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Is dropshipping fraud?

Discussion in 'Dropshipping & Wholesale Hookups' started by blackchaos, Jan 26, 2011.

  1. blackchaos

    blackchaos Newbie

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    "I finally received the order I purchased, however, the receipt that came with it says a charge of $xxx and my credit card was charged $xxx. I expect a refund of the different immediately or I will report you for fraud."


    I drop shipped a item from a retail store, no bootleg or anything like that

    Is that legal? or Is that fraud?
     
  2. thomansfel

    thomansfel Jr. VIP Jr. VIP

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    Its not fraud. All merchants are fraudsters then ? Because all of them buy and sell at different prices. Tell the client the receipt was for a similar but a different product, therefore with a different price. Photoshop a new receipt and send it to him just to shut him up, or don't worry about it.
     
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  3. artizhay

    artizhay BANNED BANNED

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    Usually the offensive argument is that it's fraud because you don't actually have the item in stock. I personally don't think that's a stable argument because if you are confident you can get the item, why not sell it? Plus, many businesses - auto shops for example - order products from a catalog at, say, 40% off MSRP and sell it to you at 5-15% off MSRP. That's dropshipping in principle.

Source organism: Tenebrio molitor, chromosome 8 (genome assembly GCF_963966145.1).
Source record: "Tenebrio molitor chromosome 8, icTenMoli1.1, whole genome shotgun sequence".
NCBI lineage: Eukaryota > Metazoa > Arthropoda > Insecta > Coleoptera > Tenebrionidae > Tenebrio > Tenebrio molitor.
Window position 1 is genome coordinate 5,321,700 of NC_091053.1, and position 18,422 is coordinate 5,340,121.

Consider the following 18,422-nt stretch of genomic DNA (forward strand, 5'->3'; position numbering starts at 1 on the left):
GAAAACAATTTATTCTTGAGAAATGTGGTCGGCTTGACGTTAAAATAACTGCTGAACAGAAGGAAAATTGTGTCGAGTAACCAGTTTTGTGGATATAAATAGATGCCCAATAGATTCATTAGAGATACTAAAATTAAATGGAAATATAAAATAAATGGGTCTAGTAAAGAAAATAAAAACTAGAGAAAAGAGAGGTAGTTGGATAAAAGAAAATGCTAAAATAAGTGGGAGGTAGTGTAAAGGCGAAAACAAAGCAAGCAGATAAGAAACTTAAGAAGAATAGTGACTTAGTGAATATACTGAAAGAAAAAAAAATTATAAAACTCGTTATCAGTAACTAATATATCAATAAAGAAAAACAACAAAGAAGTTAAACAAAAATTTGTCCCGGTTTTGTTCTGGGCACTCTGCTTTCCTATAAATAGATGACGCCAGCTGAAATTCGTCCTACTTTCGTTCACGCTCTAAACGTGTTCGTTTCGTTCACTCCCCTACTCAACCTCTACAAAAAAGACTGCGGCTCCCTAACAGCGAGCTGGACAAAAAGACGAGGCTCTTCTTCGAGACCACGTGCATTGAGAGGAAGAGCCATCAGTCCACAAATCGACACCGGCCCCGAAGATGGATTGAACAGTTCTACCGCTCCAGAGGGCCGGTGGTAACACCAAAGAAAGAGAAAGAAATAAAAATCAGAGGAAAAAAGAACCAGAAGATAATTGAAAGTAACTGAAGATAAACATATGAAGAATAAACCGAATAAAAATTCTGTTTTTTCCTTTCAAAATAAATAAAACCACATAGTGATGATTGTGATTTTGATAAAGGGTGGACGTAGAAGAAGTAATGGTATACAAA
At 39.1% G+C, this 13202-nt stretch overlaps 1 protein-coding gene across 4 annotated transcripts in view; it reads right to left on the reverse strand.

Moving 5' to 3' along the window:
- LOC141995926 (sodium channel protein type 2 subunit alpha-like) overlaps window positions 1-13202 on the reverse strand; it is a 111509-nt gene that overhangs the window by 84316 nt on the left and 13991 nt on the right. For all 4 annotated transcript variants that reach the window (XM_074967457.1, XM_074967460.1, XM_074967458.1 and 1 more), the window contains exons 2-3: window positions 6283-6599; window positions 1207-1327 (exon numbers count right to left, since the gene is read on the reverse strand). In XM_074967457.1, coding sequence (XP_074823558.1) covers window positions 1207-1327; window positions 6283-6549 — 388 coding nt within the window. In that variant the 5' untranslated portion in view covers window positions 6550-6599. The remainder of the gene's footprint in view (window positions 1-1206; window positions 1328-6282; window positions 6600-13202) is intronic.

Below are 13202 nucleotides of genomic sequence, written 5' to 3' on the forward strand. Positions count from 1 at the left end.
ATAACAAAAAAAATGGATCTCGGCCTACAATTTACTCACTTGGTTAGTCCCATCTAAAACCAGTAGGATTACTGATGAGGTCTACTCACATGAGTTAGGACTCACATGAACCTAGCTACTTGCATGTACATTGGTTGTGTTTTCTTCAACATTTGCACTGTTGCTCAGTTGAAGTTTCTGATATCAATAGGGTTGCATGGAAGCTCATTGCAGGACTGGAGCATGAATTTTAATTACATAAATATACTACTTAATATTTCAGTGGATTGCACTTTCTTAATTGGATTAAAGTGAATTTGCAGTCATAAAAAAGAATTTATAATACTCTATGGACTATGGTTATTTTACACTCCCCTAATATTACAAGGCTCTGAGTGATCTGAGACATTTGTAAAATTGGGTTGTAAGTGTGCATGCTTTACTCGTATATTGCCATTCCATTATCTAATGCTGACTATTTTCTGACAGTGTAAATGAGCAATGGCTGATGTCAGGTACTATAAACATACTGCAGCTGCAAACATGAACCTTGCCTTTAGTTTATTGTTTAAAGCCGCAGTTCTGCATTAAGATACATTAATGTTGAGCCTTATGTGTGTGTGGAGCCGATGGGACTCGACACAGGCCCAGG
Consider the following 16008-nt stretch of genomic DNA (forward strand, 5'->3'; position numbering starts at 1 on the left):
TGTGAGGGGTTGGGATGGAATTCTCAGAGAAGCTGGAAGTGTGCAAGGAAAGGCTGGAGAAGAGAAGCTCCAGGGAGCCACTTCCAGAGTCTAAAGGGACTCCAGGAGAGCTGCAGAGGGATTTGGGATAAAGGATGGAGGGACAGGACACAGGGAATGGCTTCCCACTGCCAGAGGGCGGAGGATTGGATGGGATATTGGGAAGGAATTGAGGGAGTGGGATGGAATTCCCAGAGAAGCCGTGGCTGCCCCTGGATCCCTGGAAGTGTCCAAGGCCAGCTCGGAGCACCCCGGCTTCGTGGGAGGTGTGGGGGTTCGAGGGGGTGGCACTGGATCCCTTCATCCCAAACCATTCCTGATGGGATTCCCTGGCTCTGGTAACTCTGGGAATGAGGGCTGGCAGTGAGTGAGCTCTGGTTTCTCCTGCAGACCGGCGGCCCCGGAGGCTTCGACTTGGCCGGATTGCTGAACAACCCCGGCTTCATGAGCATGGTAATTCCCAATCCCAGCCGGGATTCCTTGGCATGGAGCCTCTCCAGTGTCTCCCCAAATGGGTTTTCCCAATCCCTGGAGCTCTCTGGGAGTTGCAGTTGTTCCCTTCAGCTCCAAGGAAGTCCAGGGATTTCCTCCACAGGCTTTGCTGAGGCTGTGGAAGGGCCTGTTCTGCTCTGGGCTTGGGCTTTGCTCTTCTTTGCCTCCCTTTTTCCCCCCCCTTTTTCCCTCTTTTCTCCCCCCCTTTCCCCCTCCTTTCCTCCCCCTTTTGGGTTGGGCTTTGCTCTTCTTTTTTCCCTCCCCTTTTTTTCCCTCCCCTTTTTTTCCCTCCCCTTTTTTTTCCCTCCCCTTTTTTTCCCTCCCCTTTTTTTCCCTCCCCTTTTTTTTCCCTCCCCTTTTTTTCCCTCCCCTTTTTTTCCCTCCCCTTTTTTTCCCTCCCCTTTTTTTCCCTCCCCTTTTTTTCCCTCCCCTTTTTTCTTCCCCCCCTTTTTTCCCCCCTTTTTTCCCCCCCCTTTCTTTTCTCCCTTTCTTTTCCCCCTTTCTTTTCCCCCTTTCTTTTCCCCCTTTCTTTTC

Your guy just obviously doesn't understand the fundamentals of capitalism.
     
  4. JenniFranks

    JenniFranks Junior Member

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    Tell him he can have his money or his item, not both. Full refund or nothing. Since he obviously wants the item, he'll keep it.
     
  5. OnlineGodfather

    OnlineGodfather Senior Member

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    its not a fraud.
     
  6. Kickflip

    Kickflip BANNED BANNED

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    Wouldn't the fraud part come into play when it comes to filing taxes? If the guy is trying to write it off on his taxes as a business purchase, he needs a receipt showing the full payment that he made. A credit card receipt is not proof enough, he needs a full physical receipt for the actual cost paid.
     
  7. bl4ck1ce

    bl4ck1ce Regular Member

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    Definitely not fraud, if it were then every product sold by a reseller instead of by the manufacturer would also be a fraud. Generally the chain is manufacturer>distributor/wholesaler>retailer... you're just an extra step, but still no legitimate claim for the buyer to accuse you of fraud.